As I have previously argued here, quite a bit of the Northern Territory News’ coverage of federal cuts to the Territory’s share of GST funding is tabloid silliness, creating fake cartoon villains out of politicians like Malcolm Turnbull, Scott Morrison and local Senator Nigel Scullion.
Presumably it’s because that sort of nonsense boosts newspaper sales. I can’t really blame them all that much. It’s a tough world out there for mainstream newspapers, competing for eyeballs and advertisers in the age of Google, Facebook and advertising revenue based on “page impressions”. Clickbait and extreme silliness seem to be an effective way of surviving in the Brave New Media World, so it’s pointless fulminating against tactics they’re forced to adopt for their own survival. I’m not overly fussed by having to wade through croc and UFO stories and bulls**t characterisations of politicians as “bastards”, “robbers” or “Nigel No-Friends”. More experienced MPs and their advisers accept it as one of the unavoidable facts of political life. You don’t survive long in politics if you can’t learn to cope with suffering an almost complete loss of personal privacy and being treated unfairly by the media.
However, one of the more positive aspects of the NT News’ populist coverage of the GST cuts issue has been a call for Territorians to come forward with ideas for helping the politicians cope with the situation and keep the Territory growing and prospering despite our GST misfortune. I have lots of ideas of that sort, some of them possibly impractical dreams, but some maybe not. Here’s the first of my dreams and schemes (there will be more).
The Territory has long suffered from insufficient international airlinks to allow our tourist industry (and international trade generally) to realise its full potential, as well as insufficiently frequent and too expensive domestic airlinks. Previous attempts to entice Australian domestic airlines (e.g. Jetstar and before that Virgin) to schedule more flights to the Territory have been dubiously successful. History tells us that they happily trouser the government subsidy then cancel the extra services as soon as it cuts out.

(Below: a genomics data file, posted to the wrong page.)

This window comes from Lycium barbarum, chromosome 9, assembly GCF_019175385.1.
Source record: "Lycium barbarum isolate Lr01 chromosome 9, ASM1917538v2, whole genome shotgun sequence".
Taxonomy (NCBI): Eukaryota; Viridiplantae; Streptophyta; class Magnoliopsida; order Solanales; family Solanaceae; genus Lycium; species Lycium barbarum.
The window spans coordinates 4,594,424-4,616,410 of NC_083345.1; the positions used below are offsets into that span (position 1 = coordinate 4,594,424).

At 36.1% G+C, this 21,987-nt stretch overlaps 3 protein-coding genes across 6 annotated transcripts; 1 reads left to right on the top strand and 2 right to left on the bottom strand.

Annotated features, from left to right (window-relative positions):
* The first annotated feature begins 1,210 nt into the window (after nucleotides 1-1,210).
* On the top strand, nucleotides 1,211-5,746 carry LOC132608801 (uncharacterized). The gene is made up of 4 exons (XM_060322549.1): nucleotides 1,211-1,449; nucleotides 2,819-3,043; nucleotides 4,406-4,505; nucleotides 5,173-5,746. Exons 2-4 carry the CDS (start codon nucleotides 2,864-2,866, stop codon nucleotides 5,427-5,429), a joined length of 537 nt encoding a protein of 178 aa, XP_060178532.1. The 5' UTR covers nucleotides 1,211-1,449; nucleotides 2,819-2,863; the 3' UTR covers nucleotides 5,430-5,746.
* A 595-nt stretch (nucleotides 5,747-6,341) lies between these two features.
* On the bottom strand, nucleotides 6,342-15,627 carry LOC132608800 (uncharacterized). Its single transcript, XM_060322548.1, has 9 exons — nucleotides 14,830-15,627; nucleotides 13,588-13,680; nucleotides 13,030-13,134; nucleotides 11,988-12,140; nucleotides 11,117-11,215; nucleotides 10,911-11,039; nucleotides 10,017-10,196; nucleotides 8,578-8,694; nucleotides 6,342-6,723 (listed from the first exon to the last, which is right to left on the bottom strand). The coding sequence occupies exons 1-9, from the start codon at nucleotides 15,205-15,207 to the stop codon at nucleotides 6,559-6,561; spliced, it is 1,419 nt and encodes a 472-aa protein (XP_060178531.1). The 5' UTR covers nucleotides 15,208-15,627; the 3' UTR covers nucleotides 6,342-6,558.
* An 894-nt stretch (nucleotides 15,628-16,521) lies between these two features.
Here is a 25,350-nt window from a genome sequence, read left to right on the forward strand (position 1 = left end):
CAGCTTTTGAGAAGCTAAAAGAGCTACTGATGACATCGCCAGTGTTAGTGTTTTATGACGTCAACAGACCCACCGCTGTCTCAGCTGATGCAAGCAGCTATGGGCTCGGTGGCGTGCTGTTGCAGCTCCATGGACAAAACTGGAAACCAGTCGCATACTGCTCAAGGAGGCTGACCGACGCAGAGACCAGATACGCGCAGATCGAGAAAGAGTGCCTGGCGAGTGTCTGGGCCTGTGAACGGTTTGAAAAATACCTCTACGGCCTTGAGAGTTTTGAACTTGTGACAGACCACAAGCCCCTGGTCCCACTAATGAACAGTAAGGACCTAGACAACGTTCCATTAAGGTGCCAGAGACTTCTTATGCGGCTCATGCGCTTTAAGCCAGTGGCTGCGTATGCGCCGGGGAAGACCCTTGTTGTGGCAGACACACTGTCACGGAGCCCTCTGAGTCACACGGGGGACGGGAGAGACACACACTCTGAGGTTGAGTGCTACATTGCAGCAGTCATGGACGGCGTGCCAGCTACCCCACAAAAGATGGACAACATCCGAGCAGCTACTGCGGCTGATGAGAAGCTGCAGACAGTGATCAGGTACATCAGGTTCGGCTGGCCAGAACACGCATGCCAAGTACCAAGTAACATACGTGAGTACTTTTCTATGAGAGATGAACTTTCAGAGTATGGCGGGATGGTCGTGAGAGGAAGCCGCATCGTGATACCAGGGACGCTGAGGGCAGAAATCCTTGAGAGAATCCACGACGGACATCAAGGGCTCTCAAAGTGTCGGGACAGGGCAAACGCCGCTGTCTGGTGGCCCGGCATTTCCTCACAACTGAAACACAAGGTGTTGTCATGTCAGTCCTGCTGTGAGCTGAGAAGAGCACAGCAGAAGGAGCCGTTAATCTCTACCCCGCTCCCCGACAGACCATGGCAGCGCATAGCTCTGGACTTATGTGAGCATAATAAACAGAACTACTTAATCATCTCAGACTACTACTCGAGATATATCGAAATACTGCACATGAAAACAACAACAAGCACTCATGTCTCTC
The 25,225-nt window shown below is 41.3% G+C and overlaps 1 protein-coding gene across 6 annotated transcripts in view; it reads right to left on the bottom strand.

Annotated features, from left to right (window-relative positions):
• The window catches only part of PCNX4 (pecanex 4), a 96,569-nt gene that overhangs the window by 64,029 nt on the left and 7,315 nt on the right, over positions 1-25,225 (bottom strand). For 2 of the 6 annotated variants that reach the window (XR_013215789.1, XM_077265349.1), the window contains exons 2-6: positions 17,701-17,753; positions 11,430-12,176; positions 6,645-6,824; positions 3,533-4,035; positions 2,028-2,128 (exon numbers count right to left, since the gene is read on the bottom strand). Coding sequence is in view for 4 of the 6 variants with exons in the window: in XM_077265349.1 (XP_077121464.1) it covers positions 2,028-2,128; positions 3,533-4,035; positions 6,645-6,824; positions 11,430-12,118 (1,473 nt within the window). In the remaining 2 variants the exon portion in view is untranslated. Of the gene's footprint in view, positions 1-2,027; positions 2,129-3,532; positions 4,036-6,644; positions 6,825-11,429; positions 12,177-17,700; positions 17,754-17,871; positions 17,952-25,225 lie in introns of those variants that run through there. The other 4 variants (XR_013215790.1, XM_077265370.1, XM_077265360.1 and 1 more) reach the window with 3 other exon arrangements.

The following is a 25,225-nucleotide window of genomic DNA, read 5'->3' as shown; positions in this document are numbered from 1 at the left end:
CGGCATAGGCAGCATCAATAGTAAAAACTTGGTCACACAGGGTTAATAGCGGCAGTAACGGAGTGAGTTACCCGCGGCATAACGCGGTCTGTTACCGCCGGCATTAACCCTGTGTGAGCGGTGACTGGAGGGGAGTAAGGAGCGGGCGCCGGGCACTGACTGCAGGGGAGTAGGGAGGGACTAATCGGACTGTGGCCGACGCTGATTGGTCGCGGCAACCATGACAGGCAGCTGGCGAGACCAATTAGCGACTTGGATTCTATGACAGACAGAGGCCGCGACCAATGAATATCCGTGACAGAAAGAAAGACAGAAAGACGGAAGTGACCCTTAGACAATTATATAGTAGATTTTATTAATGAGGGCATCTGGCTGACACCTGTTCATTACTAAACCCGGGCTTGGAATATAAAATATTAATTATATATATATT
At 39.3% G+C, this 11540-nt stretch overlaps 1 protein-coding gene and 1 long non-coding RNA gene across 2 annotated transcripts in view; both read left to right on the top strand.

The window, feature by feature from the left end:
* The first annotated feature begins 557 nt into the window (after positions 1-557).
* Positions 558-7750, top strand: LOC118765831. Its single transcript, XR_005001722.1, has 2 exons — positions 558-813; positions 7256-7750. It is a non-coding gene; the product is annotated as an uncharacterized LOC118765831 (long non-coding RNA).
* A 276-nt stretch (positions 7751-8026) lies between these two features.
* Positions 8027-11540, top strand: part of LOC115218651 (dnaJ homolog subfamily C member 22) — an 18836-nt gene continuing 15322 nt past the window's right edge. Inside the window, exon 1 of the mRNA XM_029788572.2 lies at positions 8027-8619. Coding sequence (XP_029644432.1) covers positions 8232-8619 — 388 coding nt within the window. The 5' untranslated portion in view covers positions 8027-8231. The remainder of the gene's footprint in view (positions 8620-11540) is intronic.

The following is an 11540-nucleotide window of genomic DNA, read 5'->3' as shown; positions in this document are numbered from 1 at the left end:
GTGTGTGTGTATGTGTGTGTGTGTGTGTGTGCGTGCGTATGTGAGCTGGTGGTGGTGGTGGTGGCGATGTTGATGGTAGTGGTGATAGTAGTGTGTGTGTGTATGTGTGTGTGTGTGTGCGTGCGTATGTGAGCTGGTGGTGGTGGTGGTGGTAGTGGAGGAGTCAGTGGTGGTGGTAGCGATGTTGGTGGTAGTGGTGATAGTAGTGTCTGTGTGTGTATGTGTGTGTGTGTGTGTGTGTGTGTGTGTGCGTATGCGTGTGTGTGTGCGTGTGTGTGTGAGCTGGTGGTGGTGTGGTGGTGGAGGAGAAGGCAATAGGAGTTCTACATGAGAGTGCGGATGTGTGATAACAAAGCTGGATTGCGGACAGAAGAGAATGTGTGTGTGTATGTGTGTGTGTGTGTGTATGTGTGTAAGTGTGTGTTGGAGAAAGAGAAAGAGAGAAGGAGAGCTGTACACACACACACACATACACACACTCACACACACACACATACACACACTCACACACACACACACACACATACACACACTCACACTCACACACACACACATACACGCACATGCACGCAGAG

However another idea that could make a significant difference would be to negotiate carefully defined “cabotage” rights for international airlines flying into northern Australia. Cabotage is one of nine “freedoms of the air”, but in the real world is somewhere between aspirational and mythical. In reality Australia prohibits international airlines flying into this country from carrying Australian domestic passengers on the domestic legs of their international flights into and out of Australia, and nearly all overseas countries do likewise.
During the earlier stages of the Abbott/Turnbull government’s exploration of its “Develop the North” policies in 2015, the federal government explored the feasibility of a partial relaxation of those prohibitions in relation to flights between northern Australian airports (effectively Broome, Darwin, Cairns, Townsville and Mackay):
In the next few weeks Federal Cabinet will decide whether to proceed with a controversial proposal to open up the domestic aviation industry to foreign competition.